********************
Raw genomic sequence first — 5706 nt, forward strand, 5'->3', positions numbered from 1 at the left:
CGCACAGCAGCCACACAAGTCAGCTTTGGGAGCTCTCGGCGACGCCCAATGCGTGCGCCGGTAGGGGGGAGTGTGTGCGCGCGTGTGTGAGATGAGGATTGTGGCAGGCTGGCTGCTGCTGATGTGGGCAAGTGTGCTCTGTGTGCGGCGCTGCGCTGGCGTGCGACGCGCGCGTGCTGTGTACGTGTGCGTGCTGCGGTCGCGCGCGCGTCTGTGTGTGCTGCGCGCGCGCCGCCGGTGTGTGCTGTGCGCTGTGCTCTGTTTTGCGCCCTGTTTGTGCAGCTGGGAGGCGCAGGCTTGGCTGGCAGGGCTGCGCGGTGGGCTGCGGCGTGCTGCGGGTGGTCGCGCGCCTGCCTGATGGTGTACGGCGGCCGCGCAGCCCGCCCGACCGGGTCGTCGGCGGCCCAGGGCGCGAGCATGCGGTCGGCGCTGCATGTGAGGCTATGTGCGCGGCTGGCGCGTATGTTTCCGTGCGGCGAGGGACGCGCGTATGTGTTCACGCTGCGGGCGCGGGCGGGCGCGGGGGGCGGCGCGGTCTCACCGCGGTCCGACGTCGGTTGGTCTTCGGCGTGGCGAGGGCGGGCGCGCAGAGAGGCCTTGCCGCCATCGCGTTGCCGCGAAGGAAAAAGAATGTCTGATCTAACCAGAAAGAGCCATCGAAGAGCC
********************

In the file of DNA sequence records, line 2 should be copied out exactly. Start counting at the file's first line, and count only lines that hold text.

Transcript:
CGCACAGCAGCCACACAAGTCAGCTTTGGGAGCTCTCGGCGACGCCCAATGCGTGCGCCGGTAGGGGGGAGTGTGTGCGCGCGTGTGTGAGATGAGGATTGTGGCAGGCTGGCTGCTGCTGATGTGGGCAAGTGTGCTCTGTGTGCGGCGCTGCGCTGGCGTGCGACGCGCGCGTGCTGTGTACGTGTGCGTGCTGCGGTCGCGCGCGCGTCTGTGTGTGCTGCGCGCGCGCCGCCGGTGTGTGCTGTGCGCTGTGCTCTGTTTTGCGCCCTGTTTGTGCAGCTGGGAGGCGCAGGCTTGGCTGGCAGGGCTGCGCGGTGGGCTGCGGCGTGCTGCGGGTGGTCGCGCGCCTGCCTGATGGTGTACGGCGGCCGCGCAGCCCGCCCGACCGGGTCGTCGGCGGCCCAGGGCGCGAGCATGCGGTCGGCGCTGCATGTGAGGCTATGTGCGCGGCTGGCGCGTATGTTTCCGTGCGGCGAGGGACGCGCGTATGTGTTCACGCTGCGGGCGCGGGCGGGCGCGGGGGGCGGCGCGGTCTCACCGCGGTCCGACGTCGGTTGGTCTTCGGCGTGGCGAGGGCGGGCGCGCAGAGAGGCCTTGCCGCCATCGCGTTGCCGCGAAGGAAAAAGAATGTCTGATCTAACCAGAAAGAGCCATCGAAGAGCC